JASPER, Ga. – It took a little more than a month for the Pickens County Board of Education to release the financial fallout regarding the termination of Dr. Rick Townsend and the future contingency plan. Consequently, it leaves many hesitant to trust the board after some members reversed course from their original expectations.
In previous statements, Chairwoman Sue Finley had hoped to retain Townsend in a different capacity while trying to find a budget-neutral solution. After weeks of back and forth between both Townsend and the school board, it was clear that both parties were not going to get what they wanted.
On February 26, Phil Landrum, attorney for the Pickens County School Board, issues a Press Release that quickly went viral. In the one-page letter, Landrum starts by highlighting the reorganization of the front office. The reorganization strategy was inspired by Tony Young, the school system’s acting Superintendent. Young’s plan, pitched in a previous interview, called for eliminating the Assistant Superintendent’s position and the Chief Officer. The school system hopes to save $565,604.88 over the next couple of years between those two positions.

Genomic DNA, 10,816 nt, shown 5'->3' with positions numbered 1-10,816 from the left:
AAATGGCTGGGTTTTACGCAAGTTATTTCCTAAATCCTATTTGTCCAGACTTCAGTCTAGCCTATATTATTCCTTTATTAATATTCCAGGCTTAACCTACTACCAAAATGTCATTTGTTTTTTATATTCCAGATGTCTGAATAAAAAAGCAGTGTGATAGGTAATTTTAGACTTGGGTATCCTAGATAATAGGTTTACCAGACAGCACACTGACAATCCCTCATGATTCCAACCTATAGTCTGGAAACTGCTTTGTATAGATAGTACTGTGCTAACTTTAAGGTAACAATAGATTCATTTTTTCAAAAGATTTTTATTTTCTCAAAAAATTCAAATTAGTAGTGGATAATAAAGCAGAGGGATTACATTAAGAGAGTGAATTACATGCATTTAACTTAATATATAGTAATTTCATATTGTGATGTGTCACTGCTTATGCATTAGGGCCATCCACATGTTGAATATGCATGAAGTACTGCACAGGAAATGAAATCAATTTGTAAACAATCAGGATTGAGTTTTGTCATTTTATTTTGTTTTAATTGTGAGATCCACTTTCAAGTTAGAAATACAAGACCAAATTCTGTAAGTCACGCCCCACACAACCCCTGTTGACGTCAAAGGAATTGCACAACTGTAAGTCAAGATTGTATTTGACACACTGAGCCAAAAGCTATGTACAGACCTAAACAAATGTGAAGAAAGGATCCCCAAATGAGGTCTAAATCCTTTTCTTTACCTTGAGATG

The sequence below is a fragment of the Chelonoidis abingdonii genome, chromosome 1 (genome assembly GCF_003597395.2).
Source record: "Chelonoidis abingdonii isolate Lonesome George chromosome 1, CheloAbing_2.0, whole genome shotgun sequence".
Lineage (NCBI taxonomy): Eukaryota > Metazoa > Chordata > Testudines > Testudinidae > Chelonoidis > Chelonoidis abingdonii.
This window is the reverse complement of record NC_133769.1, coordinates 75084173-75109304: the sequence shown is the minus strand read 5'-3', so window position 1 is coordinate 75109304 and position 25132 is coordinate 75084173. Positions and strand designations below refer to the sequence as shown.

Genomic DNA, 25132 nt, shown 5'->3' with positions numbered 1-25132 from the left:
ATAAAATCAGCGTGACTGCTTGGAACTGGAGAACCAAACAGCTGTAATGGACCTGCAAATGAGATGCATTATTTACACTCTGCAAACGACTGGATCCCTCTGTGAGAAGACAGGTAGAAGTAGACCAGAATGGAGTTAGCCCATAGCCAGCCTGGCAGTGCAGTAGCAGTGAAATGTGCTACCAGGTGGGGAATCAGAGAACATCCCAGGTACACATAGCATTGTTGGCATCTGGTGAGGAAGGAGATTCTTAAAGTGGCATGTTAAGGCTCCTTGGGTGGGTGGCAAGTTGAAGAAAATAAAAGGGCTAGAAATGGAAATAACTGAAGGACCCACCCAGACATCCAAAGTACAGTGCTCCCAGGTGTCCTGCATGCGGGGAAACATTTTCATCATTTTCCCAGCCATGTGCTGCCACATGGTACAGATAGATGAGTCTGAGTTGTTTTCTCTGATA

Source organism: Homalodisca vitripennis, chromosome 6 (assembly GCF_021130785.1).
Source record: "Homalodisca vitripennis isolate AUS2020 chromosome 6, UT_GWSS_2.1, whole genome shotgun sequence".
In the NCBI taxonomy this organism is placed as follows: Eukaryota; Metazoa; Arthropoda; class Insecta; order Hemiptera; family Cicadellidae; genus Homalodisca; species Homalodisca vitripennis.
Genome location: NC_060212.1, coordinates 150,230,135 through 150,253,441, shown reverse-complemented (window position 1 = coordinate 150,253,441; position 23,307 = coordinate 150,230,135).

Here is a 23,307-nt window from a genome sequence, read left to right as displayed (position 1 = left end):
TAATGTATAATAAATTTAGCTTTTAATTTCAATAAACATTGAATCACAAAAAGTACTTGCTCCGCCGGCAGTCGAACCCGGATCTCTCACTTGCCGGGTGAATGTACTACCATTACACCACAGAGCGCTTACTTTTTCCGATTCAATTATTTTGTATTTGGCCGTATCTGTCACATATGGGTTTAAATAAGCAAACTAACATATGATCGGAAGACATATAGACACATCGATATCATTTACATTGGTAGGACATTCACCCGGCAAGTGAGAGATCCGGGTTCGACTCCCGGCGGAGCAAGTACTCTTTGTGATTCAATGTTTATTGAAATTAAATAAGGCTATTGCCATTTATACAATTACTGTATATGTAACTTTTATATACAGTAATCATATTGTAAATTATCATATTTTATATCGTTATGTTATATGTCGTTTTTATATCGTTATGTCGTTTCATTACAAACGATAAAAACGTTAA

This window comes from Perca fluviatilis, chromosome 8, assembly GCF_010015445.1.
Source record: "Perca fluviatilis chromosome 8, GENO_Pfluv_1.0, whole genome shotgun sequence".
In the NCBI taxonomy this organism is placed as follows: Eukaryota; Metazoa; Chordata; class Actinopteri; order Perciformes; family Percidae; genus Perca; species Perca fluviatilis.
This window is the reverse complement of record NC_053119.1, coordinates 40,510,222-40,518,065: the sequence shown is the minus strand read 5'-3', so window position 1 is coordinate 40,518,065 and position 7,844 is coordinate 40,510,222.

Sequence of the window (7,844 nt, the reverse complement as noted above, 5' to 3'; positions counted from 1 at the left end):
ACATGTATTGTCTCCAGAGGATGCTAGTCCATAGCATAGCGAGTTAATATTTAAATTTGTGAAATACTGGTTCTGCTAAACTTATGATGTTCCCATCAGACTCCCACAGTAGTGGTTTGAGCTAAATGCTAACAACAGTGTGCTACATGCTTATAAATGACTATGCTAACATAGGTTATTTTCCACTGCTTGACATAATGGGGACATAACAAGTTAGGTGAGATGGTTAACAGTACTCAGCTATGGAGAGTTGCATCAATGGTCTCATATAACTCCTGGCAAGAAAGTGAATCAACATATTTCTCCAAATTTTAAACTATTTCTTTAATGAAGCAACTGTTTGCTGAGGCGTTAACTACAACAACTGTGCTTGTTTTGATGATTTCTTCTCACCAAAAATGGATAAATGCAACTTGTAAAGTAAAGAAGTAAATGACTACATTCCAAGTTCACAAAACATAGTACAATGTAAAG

Landrum went on to say that the citizens should ultimately see a net benefit after a heavy loss the school system is set to take from the payout of Townsend. The school system will have to pay Townsend two years of salary at $406,014.73. After FICA payments and Workers Compensation payments are made, taxpayers can expect to pay $421,699.50 in total. For many vocal citizens that opposed this decision, this was an inevitable fear come true.
In a post made through a social media group Impact Pickens, Brian Rittenberry also acts as an administrator to said group vowed that he would proceed with a petition to recall some of the Board of Education members. In a conversation with Election Supervisor Julianne Roberts, any petition would exclude Tommy Gartrell and Steve Smith because a recall cannot be made on an elected official in their first, or last, 180 days of their term in office.
Roberts confirms that no one has requested a petition from her office.
While opposition to the board decision made some take a proactive approach, Townsend took to his social media account to say that he’s ready to move on from the issue.
“Yes, I’m disappointed I’m not able to complete some of the goals that I had, but I’m glad I had the opportunity to lay the groundwork for future change in Pickens,” said Townsend. “There was no wrongdoing on my part and I fell victim to politics, but knew that was a possibility when I agreed to accept the position. It’s time to move on and continue to make a positive difference in the community and spend more time with my family.”